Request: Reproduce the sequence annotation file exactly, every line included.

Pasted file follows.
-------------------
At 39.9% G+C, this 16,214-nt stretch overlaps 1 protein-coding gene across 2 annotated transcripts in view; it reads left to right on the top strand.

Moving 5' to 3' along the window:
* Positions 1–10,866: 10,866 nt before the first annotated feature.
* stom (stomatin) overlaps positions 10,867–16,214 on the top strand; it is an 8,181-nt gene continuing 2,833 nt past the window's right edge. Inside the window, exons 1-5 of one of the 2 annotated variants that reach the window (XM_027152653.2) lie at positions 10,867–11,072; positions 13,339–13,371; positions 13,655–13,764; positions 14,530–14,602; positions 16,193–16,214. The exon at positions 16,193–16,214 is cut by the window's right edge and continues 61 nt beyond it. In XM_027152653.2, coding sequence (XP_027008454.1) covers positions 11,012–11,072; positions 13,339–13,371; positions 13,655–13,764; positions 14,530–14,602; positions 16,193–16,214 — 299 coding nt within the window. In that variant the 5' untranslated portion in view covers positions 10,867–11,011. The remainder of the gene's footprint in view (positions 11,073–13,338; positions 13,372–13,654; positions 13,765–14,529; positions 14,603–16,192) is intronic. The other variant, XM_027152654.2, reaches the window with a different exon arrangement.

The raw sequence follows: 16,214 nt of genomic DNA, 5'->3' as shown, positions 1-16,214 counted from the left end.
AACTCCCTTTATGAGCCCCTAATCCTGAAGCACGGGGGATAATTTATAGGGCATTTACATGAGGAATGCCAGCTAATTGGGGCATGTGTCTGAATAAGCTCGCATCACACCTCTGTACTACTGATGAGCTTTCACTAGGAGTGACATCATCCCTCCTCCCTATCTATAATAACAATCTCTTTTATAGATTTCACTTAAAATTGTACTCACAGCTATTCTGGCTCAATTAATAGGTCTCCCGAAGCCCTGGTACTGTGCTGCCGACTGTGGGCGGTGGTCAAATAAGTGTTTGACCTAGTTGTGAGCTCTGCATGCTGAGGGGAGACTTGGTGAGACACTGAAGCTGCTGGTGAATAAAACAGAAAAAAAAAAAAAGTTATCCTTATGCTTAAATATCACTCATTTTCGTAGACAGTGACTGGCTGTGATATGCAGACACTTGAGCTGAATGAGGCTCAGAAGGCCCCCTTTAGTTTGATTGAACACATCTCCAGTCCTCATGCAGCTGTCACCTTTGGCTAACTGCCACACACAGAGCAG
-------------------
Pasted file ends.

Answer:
At 39.9% G+C, this 16,214-nt stretch overlaps 1 protein-coding gene across 2 annotated transcripts in view; it reads left to right on the top strand.

Moving 5' to 3' along the window:
* Positions 1–10,866: 10,866 nt before the first annotated feature.
* stom (stomatin) overlaps positions 10,867–16,214 on the top strand; it is an 8,181-nt gene continuing 2,833 nt past the window's right edge. Inside the window, exons 1-5 of one of the 2 annotated variants that reach the window (XM_027152653.2) lie at positions 10,867–11,072; positions 13,339–13,371; positions 13,655–13,764; positions 14,530–14,602; positions 16,193–16,214. The exon at positions 16,193–16,214 is cut by the window's right edge and continues 61 nt beyond it. In XM_027152653.2, coding sequence (XP_027008454.1) covers positions 11,012–11,072; positions 13,339–13,371; positions 13,655–13,764; positions 14,530–14,602; positions 16,193–16,214 — 299 coding nt within the window. In that variant the 5' untranslated portion in view covers positions 10,867–11,011. The remainder of the gene's footprint in view (positions 11,073–13,338; positions 13,372–13,654; positions 13,765–14,529; positions 14,603–16,192) is intronic. The other variant, XM_027152654.2, reaches the window with a different exon arrangement.

The raw sequence follows: 16,214 nt of genomic DNA, 5'->3' as shown, positions 1-16,214 counted from the left end.
AACTCCCTTTATGAGCCCCTAATCCTGAAGCACGGGGGATAATTTATAGGGCATTTACATGAGGAATGCCAGCTAATTGGGGCATGTGTCTGAATAAGCTCGCATCACACCTCTGTACTACTGATGAGCTTTCACTAGGAGTGACATCATCCCTCCTCCCTATCTATAATAACAATCTCTTTTATAGATTTCACTTAAAATTGTACTCACAGCTATTCTGGCTCAATTAATAGGTCTCCCGAAGCCCTGGTACTGTGCTGCCGACTGTGGGCGGTGGTCAAATAAGTGTTTGACCTAGTTGTGAGCTCTGCATGCTGAGGGGAGACTTGGTGAGACACTGAAGCTGCTGGTGAATAAAACAGAAAAAAAAAAAAAGTTATCCTTATGCTTAAATATCACTCATTTTCGTAGACAGTGACTGGCTGTGATATGCAGACACTTGAGCTGAATGAGGCTCAGAAGGCCCCCTTTAGTTTGATTGAACACATCTCCAGTCCTCATGCAGCTGTCACCTTTGGCTAACTGCCACACACAGAGCAG